After three consecutive losses to teams with a sub-500 record, the Miami Heat found themselves at a lost for answers and in need of an adrenaline shot.
A revenge game against the Philadelphia 76ers will have to do. A combination of an increased effort that was apparent and obvious from the start and the Sixers playing all-around horrifically allowed the Heat to make a legitimate response to questions regarding their effort.
Consider the Heat’s 101-86 victory as a dose of revenge, too. The Heat fell to the Philadelphia 76ers in their home-opener in a game where rookie Michael Carter-Williams debuted with a near quadruple-double.
This was a tale of two different games, and also a significant indicator of the Heat’s success when they display an effort. Compared to the previous meeting where they allowed 114 points, there was certainly a greater attention to detail on the defensive end, allowing the Sixers to shoot 37 percent from the field.
The Heat had ranked as the league’s worst defense when it came to field-goal percentage allowed in 2014.
Philadelphia also made only two of its 20 three-point attempts and less than 60 percent of its 37 free throw attempts. Carter-Williams, meanwhile, struggled with seven points on 1-of-7 shooting, five turnovers, and only two assists.
Miami held their opponent to sub-40 percent shooting throughout the night, while also racking up enough points to create a deficit that Philadelphia never challenged. The Heat scored 34 points in the first quarter and were up by 17 points by the half after scoring 58 points in the first 24 minutes.
The Heat had 30 assists on their 38 field-goal attempts. The offense flowed well throughout, before LeBron James began to play isolation-ball that resulted in a few highlights being made as he took advantage of an assignment whose name escapes me.
I like to consider myself a well-versed viewer of the NBA. The Sixers, however, stumped me on a few occasions. Even in a fourth quarter where the starters were held out for the most part, I still couldn’t connect any names to their numbers.
After doing some research, I found out it was Brandon Davies who was getting abused by James. Here are a few other names the Sixers trotted out tonight: Dewayne Dedmon, Elliot Williams, and Hollis Thompson.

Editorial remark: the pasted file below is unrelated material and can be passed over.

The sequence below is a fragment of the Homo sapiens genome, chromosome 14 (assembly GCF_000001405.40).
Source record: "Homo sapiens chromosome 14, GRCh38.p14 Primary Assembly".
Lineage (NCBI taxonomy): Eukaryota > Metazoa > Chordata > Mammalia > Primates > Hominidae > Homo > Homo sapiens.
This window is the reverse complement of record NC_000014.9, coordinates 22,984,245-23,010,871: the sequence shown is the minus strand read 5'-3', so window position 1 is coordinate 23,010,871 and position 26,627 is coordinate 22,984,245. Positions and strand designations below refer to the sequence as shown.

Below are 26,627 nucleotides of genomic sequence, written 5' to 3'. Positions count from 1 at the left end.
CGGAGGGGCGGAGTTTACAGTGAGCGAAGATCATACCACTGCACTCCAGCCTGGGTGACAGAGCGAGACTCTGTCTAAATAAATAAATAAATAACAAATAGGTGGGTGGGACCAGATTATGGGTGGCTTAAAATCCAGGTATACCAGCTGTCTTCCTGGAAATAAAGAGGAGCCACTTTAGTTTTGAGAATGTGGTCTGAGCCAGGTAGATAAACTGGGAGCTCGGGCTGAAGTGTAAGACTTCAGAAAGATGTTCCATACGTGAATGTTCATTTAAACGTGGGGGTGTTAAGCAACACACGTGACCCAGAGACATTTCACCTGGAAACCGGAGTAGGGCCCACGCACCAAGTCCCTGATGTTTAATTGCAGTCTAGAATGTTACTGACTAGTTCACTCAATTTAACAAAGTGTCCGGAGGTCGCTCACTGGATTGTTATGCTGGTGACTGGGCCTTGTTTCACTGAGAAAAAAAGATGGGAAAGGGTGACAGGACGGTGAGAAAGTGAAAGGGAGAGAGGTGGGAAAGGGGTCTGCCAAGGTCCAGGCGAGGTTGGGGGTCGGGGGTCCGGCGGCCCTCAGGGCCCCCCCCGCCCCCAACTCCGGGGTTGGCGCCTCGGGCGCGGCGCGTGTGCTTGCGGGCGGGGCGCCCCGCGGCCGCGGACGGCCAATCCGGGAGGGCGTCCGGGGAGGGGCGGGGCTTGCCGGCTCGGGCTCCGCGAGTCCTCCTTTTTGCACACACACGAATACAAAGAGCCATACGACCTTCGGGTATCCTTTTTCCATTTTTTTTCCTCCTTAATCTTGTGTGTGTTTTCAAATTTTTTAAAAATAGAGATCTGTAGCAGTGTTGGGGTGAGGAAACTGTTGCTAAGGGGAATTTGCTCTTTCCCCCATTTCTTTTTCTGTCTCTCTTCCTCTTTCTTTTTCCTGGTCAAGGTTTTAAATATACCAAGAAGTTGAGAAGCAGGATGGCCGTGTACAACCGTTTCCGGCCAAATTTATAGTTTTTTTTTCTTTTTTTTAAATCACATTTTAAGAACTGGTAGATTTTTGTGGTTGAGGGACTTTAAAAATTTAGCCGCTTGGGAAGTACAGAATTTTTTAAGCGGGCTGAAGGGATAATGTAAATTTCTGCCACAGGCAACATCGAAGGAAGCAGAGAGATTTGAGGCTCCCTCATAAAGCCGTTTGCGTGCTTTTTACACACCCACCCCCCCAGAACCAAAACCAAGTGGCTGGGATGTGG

Needless to say, this was the type of opponent the Heat needed to end a losing streak.
The tip-off. The Heat came into this game looking to make a statement after three consecutive games of nonexistent, dazed efforts on the defensive end. Even though it was just a January game against a bad Philadelphia team, you could tell from the start that Miami came into this game with a chip on its shoulder.
They also weren’t expecting to have Michael Carter-Williams have a repeat historical performance. The Heat largely kept him under wraps throughout, with Mario Chalmers making a strong return with great defense, dribble-penetration that led to five assists, and a pair of three-pointers.
The Heat also didn’t need a boost from Greg Oden, who didn’t play after a magnificent debut against Washington.
The entire first quarter. The first 12 minutes of games have been largely uneventful for the Heat as of late, including their recent loss to Washington where they surrendered 43 points in the first quarter alone.
Against Philadelphia, Miami moved the ball well, made a conscious effort to attack the rim, hit open three-pointers, and closed out on Sixers’ shooters to begin a night of shooting futility.Two of their first three makes were three-pointers that came off assists, while Chris Bosh began a night of aggressive play through his mid-range jumper and pick-and-rolls with Chalmers.
Stat of the game:
12 blocks. Led by Chris Bosh’s five, the Heat’s effort was showcased with its season-high for effort for blocks in a game. Miami made Philadelphia work for every one of its shots, especially when they were able to get into the teeth of the Heat defense.
Although Philadelphia scored 46 points in the paint, it wasn’t easy. Miami forced many of their opponent’s 23 turnovers with quick hands and disruption in the passing lane
Dwyane Wade also had himself a vintage defensive effort, finishing with three blocks, while Shane Battier sent back two shots of his own.
LeBron James: 21 points (7-13), 10 assists, 8 rebounds, 2 steals, 1 block; A-
LeBron was on heavy triple-double watch throughout the night, yet still couldn’t lock up his first of the year, even though he only needed two rebounds by the seven minute mark of the fourth. He was quiet early on, doing his work as a passer, but came alive in a fourth quarter where he scored ten points.
Dwyane Wade: 8 points (3-6), 2 assists, 2 rebounds, 3 blocks, 1 steal; C
The Heat weren’t exactly in need of a big effort from Dwyane Wade. And can’t he get the benefit of the doubt? It was his birthday after all. He dealt with early foul trouble that forced him to the bench halfway through the first and he was never able to establish any sort of on offense.
Chris Bosh: 23 points (11-18), 6 rebounds, 4 assists, 5 blocks, 2 steals; A
Consider this as one of Bosh’s best all-around efforts of the season. He was aggressive early on and was hitting on his mid-range from the get-go. He led the charge of interior defense, while also holding Spencer Hawes to 10 points on 14 shots. His best play of the game, however, may have been his assist from the top of the perimeter on a fourth quarter alley-oop to LeBron.